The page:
Such an attitude is often absent from the music industry insiders, though. As a result, many hopes of a career in the biz have been broken after realizing that the rock and roll lifestyle isn’t oh-so obtainable. “To get to the nuts and bolts of things, unless you're Rihanna or something, you don't really make money from record sales anymore,” Mickey Melchiondo of Ween told USA Today last summer. Over the course of more than two decades, Ween released more than a dozen albums and toured internationally several times over, but the guitarist says that royalties are rare. ''I don't have sympathy for the record companies,'' Melchiondo told the New York Times in 2003. ''They haven't been paying me royalties anyway.'' After a slew of releases on the major labels, the band began recording and releasing albums on their own. Now when he isn’t performing, Melchiondo, 41, subsidizes his income by offering fishing trips on board his own boat. If you don’t buy a Ween record, you can support the band by spending a few hundred dollars to fish for striped bass with Captain Melchiondo in the Atlantic.
Before they were shut-down, Dotcom said,“You can expect several Megabox announcements next year including exclusive deals with artists who are eager to depart from outdated business models. Instead though, the only news fans of Megaupload and its now famous founder got was that one of the biggest sites on the Web was wiped off the map.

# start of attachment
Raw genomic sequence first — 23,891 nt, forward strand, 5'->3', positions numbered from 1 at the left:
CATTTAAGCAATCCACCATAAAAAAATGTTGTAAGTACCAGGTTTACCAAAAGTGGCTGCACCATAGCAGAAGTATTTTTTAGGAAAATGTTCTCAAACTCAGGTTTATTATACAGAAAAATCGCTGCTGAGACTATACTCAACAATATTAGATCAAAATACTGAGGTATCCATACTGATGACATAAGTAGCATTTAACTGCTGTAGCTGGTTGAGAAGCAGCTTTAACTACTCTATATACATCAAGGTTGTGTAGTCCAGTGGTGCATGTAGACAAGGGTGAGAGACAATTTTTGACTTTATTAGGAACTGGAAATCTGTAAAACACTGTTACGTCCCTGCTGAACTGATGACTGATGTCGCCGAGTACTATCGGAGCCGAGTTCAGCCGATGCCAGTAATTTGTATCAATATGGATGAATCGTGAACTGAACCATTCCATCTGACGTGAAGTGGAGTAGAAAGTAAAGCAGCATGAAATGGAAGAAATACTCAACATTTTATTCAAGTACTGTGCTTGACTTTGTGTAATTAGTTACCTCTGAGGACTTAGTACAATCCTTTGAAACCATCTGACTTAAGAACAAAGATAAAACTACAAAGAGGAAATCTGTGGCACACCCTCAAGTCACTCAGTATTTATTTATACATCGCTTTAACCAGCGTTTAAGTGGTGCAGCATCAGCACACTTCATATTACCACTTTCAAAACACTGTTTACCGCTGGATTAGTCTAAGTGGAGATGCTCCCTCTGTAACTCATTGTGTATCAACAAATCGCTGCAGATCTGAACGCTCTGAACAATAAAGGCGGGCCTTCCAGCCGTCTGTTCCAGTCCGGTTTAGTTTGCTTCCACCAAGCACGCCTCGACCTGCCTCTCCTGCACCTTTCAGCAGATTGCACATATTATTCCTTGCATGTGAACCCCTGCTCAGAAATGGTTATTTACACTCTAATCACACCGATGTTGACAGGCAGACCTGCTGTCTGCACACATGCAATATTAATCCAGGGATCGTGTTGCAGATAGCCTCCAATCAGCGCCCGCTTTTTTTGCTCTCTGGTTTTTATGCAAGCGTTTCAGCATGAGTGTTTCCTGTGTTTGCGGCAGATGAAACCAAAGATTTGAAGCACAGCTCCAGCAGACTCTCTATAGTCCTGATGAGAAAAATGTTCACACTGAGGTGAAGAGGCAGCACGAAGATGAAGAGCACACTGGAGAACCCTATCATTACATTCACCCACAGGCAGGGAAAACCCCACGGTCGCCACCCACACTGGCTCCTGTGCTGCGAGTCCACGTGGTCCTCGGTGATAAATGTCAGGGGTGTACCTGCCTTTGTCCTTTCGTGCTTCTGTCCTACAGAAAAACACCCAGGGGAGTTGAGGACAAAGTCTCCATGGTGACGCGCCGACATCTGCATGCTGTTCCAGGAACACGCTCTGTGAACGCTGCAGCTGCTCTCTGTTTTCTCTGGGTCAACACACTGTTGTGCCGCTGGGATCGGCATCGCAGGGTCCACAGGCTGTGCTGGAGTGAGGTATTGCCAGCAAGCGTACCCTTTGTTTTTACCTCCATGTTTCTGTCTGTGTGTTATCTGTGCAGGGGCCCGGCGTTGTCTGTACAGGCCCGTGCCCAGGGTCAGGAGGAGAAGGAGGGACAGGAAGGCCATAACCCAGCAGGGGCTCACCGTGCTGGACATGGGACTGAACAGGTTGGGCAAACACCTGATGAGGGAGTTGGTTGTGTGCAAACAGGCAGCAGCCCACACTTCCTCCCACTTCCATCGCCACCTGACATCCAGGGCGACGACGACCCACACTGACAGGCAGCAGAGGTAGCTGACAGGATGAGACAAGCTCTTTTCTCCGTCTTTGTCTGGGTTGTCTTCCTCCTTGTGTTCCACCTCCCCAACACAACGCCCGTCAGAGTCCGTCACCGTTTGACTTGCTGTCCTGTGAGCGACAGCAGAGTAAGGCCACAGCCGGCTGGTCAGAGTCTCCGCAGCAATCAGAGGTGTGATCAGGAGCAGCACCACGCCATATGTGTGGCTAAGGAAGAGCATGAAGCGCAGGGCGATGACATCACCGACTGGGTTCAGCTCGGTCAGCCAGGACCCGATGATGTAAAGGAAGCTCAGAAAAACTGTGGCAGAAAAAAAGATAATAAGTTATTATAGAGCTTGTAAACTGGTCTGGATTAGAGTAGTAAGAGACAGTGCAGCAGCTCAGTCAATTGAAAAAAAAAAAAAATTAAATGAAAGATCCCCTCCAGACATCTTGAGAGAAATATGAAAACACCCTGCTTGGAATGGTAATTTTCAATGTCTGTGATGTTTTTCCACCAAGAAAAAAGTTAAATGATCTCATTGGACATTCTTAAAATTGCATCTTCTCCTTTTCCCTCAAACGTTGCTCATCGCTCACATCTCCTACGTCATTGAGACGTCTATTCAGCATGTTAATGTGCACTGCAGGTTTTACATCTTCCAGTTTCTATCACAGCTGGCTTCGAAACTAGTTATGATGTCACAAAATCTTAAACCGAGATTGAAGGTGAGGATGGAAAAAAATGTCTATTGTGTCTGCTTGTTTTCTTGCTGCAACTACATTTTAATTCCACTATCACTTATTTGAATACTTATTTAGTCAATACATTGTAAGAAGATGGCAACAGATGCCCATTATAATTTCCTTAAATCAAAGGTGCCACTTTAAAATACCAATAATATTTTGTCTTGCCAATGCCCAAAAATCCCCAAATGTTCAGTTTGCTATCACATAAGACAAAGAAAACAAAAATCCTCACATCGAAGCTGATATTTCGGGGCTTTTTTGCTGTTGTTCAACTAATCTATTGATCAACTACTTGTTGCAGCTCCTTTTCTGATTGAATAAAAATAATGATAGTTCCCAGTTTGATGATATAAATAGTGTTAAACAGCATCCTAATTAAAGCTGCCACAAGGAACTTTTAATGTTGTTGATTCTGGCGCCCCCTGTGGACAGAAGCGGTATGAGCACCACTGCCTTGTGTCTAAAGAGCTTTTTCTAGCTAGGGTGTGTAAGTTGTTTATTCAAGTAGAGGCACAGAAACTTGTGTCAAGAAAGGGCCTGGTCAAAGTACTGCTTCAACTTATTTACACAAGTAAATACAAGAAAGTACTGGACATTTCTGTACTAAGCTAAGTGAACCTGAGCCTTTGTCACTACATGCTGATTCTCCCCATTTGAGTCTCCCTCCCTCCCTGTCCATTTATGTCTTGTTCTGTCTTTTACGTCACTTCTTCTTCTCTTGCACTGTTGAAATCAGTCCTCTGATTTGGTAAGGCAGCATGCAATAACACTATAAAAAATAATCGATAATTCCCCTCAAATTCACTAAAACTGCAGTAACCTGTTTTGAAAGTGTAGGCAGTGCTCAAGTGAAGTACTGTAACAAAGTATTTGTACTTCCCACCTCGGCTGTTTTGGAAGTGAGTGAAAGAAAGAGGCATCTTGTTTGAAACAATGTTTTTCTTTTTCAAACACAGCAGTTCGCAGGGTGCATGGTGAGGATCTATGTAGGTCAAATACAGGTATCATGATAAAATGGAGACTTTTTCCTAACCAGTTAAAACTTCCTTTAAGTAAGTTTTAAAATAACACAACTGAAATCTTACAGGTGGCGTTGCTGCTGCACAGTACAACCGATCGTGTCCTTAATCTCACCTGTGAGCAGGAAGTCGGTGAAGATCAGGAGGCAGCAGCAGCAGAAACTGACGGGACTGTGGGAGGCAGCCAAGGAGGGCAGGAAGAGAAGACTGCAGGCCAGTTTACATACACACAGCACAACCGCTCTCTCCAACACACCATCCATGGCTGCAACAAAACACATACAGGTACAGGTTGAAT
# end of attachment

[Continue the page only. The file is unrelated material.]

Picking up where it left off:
Authorities raided Dotcom’s house last Thursday and he has been denied bail twice since. American officials arrested several people that they say were involved in the conspiracy much to the dismay of Megaupload’s fans. Hours after the news broke last week, a massive online campaign waged by hacktivists with Anonymous and other Internet collectives targeted Universal and others. Within hours, the websites for UMG and the Recording Industry Association of America (RIAA) were taken offline after a massive distributed denial of service attack, or DDoS. The websites of the FBI, US Copyright Office and the US Department of Justice were also taken down in the assault.
Attorneys writing for the Crime in the Suites website wrote of the FBI’s indictment of Dotcom that it is “riddled with inconsistencies,” and others have suggested that it was a matter of the federal government using the case to make an example of Megaupload. Other sites that use file-sharing voluntarily shut down after the raid in fear that they would be the next to be targeted by law enforcement.
With Washington calling the shots — and getting money for that ammo by way of Hollywood — they might have been very right in packing up. In 2002, then Universal Chairman Edgar Bronfman Jr. donated $10,000 towards the reelection campaign for Democratic California Governor Gray Davis and similar contributions by way of industry-aligned PACs have continued in the ten years since. Former Senator Chris Dodd left his position in Congress to take a $1.2 million-a-year job as lobbyist for the Motion Picture Association of America, who was also targeted in the Anonymous-led raid. In 2009, the MPAA lobbied Congress to the tune of $1.66 million. Hollywood also handed President Obama $3.5 million during his 2008 campaign. General Electric, which lists Universal Music and other Hollywood entities among its subsidiaries, spent $84.35 million in lobbying between 2008 and 2010.
Did Kim Dotcom break the law by operating Megaupload? Maybe yes and maybe no. But when those laws are made and enforced by people in the pockets of Hollywood, you can imagine that Washington isn’t exactly interested in hearing what Megaupload has to say in their defense. Even less likely, however, would be letting Dotcom finally put some money in the pockets of musicians.